Researchers at the University of New Hampshire have captured a difficult-to-view singular event involving "magnetic reconnection"--the process by which sparse particles and energy around Earth collide producing a quick but mighty explosion--in the Earth's magnetotail, the magnetic environment that trails behind the planet.

Magnetic reconnection has remained a bit of a mystery to scientists. They know it exists and have documented the effects that the energy explosions can...

Im Focus: A Chip with Blood Vessels

Biochips have been developed at TU Wien (Vienna), on which tissue can be produced and examined. This allows supplying the tissue with different substances in a very controlled way.

Cultivating human cells in the Petri dish is not a big challenge today. Producing artificial tissue, however, permeated by fine blood vessels, is a much more...

Im Focus: A Leap Into Quantum Technology

Faster and secure data communication: This is the goal of a new joint project involving physicists from the University of Würzburg. The German Federal Ministry of Education and Research funds the project with 14.8 million euro.

In our digital world data security and secure communication are becoming more and more important. Quantum communication is a promising approach to achieve...

Im Focus: Research icebreaker Polarstern begins the Antarctic season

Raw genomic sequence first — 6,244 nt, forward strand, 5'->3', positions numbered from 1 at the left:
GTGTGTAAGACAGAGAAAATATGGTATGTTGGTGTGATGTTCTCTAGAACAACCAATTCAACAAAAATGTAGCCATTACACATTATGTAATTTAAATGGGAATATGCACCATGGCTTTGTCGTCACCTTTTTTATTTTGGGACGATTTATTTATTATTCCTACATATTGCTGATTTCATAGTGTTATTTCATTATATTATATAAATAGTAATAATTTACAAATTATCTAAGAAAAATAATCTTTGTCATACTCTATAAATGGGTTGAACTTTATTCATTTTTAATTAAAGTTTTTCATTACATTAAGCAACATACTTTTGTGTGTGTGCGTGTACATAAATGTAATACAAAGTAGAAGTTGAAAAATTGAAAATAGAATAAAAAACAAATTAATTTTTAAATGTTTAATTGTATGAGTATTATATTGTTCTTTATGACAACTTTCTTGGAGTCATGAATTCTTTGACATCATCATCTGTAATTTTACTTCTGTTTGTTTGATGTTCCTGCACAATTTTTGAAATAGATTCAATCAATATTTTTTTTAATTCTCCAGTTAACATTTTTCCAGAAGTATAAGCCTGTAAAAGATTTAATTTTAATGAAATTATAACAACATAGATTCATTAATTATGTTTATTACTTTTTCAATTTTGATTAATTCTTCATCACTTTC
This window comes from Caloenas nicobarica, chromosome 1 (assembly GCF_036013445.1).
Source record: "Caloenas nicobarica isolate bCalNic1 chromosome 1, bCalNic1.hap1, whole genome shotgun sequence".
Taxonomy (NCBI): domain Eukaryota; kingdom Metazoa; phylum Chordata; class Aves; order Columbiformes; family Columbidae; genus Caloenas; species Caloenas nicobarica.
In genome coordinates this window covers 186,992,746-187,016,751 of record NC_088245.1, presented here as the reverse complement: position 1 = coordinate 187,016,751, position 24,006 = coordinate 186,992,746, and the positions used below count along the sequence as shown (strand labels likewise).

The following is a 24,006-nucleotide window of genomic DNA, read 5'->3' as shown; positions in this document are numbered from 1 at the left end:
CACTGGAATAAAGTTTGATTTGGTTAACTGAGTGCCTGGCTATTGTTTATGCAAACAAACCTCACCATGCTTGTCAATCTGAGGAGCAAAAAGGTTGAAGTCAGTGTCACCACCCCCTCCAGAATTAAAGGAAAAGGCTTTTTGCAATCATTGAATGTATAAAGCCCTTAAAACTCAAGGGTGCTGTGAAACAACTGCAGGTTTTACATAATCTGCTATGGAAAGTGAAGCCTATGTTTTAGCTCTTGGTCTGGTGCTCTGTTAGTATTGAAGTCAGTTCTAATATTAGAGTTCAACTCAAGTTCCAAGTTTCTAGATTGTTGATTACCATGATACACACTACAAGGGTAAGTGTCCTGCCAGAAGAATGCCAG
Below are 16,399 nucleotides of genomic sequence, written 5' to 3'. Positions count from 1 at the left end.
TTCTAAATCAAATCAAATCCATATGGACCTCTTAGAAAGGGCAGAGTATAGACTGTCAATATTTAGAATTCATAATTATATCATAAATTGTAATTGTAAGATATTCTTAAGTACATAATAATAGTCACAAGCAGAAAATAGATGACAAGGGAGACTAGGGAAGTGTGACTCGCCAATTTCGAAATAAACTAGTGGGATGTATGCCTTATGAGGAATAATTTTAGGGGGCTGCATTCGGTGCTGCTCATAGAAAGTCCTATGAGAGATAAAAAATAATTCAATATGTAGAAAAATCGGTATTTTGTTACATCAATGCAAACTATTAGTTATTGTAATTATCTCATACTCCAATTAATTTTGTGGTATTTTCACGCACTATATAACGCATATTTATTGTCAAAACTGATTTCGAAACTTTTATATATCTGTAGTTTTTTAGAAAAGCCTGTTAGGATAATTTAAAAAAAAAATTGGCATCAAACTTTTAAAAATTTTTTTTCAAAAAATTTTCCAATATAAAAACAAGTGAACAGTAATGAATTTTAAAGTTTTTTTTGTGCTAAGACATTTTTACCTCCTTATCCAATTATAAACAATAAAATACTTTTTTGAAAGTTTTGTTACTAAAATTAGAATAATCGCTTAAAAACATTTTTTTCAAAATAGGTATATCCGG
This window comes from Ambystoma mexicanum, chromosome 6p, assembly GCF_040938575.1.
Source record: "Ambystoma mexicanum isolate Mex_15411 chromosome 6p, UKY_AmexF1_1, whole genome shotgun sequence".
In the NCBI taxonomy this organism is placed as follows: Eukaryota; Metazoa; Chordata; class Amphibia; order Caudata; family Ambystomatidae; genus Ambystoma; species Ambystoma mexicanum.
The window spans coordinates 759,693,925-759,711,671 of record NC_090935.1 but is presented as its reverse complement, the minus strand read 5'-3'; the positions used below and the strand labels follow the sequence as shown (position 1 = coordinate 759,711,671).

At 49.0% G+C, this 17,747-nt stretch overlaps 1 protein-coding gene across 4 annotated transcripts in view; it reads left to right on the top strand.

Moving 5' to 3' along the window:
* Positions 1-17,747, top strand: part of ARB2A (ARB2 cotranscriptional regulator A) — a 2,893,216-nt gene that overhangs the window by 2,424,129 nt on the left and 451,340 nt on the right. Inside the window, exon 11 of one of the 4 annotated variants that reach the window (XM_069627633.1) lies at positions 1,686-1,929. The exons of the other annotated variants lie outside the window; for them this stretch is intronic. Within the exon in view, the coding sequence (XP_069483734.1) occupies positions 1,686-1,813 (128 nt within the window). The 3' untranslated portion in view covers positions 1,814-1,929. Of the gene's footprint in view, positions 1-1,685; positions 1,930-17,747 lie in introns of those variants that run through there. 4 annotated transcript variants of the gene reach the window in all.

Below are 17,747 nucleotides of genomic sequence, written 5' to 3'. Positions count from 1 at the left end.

What does it look like below the ice shelf of the calved massive iceberg A68?

On Saturday, 10 November 2018, the research icebreaker Polarstern will leave its homeport of Bremerhaven, bound for Cape Town, South Africa.

Im Focus: Penn engineers develop ultrathin, ultralight 'nanocardboard'

When choosing materials to make something, trade-offs need to be made between a host of properties, such as thickness, stiffness and weight. Depending on the application in question, finding just the right balance is the difference between success and failure

Now, a team of Penn Engineers has demonstrated a new material they call "nanocardboard," an ultrathin equivalent of corrugated paper cardboard. A square...

All Focus news of the innovation-report >>>

Anzeige

Anzeige

VideoLinks
Industry & Economy
Event News

“3rd Conference on Laser Polishing – LaP 2018” Attracts International Experts and Users

09.11.2018 | Event News

On the brain’s ability to find the right direction

06.11.2018 | Event News

European Space Talks: Weltraumschrott – eine Gefahr für die Gesellschaft?

23.10.2018 | Event News

 
Latest News

Purdue cancer identity technology makes it easier to find a tumor's 'address'

16.11.2018 | Health and Medicine

Good preparation is half the digestion

16.11.2018 | Life Sciences

Microscope measures muscle weakness

16.11.2018 | Life Sciences

VideoLinks
Science & Research
Overview of more VideoLinks >>>